Throwing injuries are very prevalent amongst athletes, especially when there are some predisposing factors (e.g., fatigue, not warming up, recent injury).
The motion of throwing depends on the rotation of the shoulder joint, which is susceptible to all types of injuries.
It is important to remember that experiencing sudden pain in your shoulder is a sign that you should stop what you are doing. Continuing the exercise and working through the pain can be a very bad idea, even if you are an experienced athlete.
In this article, we will cover some of the most common throwing injuries to help you understand their mechanisms and how to prevent them.
The most common throwing injuries
1. Rotator Cuff Tendinitis
Rotator cuff tendinitis happens when a muscle or tendon gets overworked. As a result, it becomes inflamed.
Patients will complain of stiffness, weakness, and pain radiating from the shoulder to the side of the arm. When diagnosed, rotator cuff tendinitis may heal without any treatment as rest can be enough.
However, severe cases of this condition require a more robust approach that includes medication, surgery, and physical therapy.
Shoulder instability in throwing athletes generally develops over years of repetitive movements that stretch the ligaments, which are responsible for stabilizing the shoulder joint.
This instability is not enough to cause a shoulder dislocation. However, it will precipitate irritation of the tendons and bursa, leading to inflammation, numbness, and compromised throwing velocity.
To recover from this injury, patients will often need physical therapy sessions that focus on restoring shoulder strength while maintaining the position of the joint. In severe cases, surgical interventions may be the only solution.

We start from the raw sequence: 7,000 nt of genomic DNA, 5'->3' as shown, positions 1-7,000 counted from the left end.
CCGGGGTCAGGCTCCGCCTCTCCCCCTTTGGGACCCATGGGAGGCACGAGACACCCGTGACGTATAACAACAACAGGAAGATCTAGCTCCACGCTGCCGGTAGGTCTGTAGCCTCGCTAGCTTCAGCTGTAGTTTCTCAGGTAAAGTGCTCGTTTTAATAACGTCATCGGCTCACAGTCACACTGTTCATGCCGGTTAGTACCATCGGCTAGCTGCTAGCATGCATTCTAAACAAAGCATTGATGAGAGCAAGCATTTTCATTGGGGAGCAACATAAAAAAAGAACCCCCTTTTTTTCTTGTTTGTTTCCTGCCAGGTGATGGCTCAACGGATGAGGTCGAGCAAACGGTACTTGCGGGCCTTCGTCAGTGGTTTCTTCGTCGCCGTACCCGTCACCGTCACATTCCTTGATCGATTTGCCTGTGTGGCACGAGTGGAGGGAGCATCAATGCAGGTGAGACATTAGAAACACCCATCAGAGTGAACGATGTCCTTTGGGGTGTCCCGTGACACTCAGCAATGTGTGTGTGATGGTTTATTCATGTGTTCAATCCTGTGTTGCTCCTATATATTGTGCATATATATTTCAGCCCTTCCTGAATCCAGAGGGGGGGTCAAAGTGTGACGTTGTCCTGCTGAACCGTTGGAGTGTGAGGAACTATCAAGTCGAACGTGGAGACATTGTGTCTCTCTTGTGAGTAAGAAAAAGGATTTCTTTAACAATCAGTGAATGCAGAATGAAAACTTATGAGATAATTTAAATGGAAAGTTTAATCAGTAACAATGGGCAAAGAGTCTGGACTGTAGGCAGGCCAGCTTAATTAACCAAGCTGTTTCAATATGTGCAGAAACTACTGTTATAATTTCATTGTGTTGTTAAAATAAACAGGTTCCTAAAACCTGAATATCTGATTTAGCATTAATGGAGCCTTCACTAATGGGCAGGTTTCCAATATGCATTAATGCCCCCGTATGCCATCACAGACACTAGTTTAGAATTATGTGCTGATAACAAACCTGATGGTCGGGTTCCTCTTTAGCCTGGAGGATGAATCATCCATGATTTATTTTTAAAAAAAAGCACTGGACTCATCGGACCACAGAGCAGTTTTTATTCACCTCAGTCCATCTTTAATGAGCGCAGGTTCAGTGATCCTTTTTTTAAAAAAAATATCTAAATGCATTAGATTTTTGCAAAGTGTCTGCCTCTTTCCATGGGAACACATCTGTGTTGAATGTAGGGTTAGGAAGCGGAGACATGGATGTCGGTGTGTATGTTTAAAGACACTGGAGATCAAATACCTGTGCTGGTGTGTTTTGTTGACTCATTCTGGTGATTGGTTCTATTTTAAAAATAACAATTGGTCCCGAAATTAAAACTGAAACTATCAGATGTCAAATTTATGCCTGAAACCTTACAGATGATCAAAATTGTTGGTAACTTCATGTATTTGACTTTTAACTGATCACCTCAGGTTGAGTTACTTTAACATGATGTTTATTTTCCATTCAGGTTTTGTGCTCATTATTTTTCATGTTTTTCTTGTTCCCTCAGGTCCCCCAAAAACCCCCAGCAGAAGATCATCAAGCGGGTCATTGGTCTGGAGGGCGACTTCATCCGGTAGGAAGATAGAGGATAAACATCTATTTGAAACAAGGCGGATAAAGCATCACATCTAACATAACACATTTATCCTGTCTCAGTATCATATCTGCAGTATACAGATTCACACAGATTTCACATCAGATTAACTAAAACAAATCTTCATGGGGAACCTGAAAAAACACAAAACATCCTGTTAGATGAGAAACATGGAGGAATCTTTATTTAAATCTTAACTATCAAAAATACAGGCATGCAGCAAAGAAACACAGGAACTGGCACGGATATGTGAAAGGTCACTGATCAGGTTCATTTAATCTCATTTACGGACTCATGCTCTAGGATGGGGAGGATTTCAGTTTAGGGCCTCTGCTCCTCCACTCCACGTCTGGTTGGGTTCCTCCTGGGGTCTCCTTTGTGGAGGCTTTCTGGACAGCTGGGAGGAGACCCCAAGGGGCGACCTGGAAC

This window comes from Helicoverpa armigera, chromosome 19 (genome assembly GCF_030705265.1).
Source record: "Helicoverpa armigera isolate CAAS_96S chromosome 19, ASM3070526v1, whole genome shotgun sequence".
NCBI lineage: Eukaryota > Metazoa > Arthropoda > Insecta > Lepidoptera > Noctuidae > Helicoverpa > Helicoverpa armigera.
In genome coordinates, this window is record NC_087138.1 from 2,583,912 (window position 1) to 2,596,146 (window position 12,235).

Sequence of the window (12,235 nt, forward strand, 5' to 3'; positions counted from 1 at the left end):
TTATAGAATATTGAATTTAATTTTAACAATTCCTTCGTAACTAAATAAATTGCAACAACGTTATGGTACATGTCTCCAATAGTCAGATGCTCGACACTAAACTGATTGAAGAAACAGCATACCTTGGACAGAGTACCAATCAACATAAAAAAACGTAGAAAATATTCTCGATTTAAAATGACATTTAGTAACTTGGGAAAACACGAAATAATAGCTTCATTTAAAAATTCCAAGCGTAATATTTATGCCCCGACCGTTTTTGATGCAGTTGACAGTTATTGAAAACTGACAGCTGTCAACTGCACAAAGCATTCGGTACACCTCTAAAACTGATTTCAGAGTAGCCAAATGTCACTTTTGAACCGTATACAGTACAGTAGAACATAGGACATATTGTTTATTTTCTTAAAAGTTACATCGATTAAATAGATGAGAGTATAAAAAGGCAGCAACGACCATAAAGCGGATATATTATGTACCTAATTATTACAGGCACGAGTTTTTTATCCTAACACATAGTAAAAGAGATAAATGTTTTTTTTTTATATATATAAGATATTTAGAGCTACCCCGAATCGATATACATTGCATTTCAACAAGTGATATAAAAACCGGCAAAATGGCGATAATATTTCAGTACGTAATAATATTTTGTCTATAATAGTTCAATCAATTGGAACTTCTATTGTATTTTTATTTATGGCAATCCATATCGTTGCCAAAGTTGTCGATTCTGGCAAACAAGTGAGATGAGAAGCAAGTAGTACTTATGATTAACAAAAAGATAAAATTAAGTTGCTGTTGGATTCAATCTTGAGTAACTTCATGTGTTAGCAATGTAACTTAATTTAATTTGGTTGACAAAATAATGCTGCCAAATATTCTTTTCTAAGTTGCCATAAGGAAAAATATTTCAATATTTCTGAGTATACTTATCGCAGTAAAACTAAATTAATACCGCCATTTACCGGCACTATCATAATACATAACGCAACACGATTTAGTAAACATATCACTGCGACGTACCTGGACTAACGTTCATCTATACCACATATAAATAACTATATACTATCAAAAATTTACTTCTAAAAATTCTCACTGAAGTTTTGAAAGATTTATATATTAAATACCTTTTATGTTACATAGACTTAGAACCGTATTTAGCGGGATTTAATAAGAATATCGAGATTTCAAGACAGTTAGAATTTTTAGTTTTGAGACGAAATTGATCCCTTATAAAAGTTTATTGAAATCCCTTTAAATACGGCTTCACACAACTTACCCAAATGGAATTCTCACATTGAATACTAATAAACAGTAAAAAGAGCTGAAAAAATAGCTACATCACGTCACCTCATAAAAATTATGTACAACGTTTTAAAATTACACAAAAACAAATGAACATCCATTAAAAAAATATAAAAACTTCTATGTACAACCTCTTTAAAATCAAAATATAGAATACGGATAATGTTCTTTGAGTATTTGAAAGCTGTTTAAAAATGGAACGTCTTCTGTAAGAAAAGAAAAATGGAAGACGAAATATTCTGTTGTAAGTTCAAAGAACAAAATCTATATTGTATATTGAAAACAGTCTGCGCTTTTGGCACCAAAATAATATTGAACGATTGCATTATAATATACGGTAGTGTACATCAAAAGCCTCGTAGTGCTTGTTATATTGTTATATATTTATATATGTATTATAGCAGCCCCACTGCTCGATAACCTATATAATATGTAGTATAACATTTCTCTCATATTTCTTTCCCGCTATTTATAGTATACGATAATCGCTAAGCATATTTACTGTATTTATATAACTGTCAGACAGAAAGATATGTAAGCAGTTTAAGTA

The best way to avoid shoulder instability is by warming up and stretching properly before and after every exercise routine.
3. Superior labrum anterior and posterior tears
SLAP tears, or labral tears, result from the repetitive motion of the shoulder joint or trauma. In these cases, the patient will complain of pain and restricted shoulder flexibility.
In the vast majority of cases, a SLAP tear requires a surgical procedure, leading to the sidelining of the athlete for a long period of time.
Commonly referred to as thrower’s shoulder, impingement syndrome is the result of the rotator cuff tendon getting pinched as it passes through the shoulder joint. Symptoms often include progressively-worsening pain.
Once the muscles regain their strength and the pain is no longer an issue, the athlete can return to throwing again.
If you are experiencing any joint pain, discomfort, or stiffness, make sure to speak with your primary care physician or orthopedic surgeon for tailored medical advice.
The motion of throwing is often associated with several injuries. These injuries could impact the muscles, tendons, or the joint itself.
We hope that this article helped you appreciate the prevalence and diversity of throwing injuries and their negative impact on functionality.
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Disclaimer: This information is provided as an educational service only, and is not intended as a substitute for medical advice. Anyone seeking specific medical advice or assistance should consult his or her doctor or orthopedic surgeon.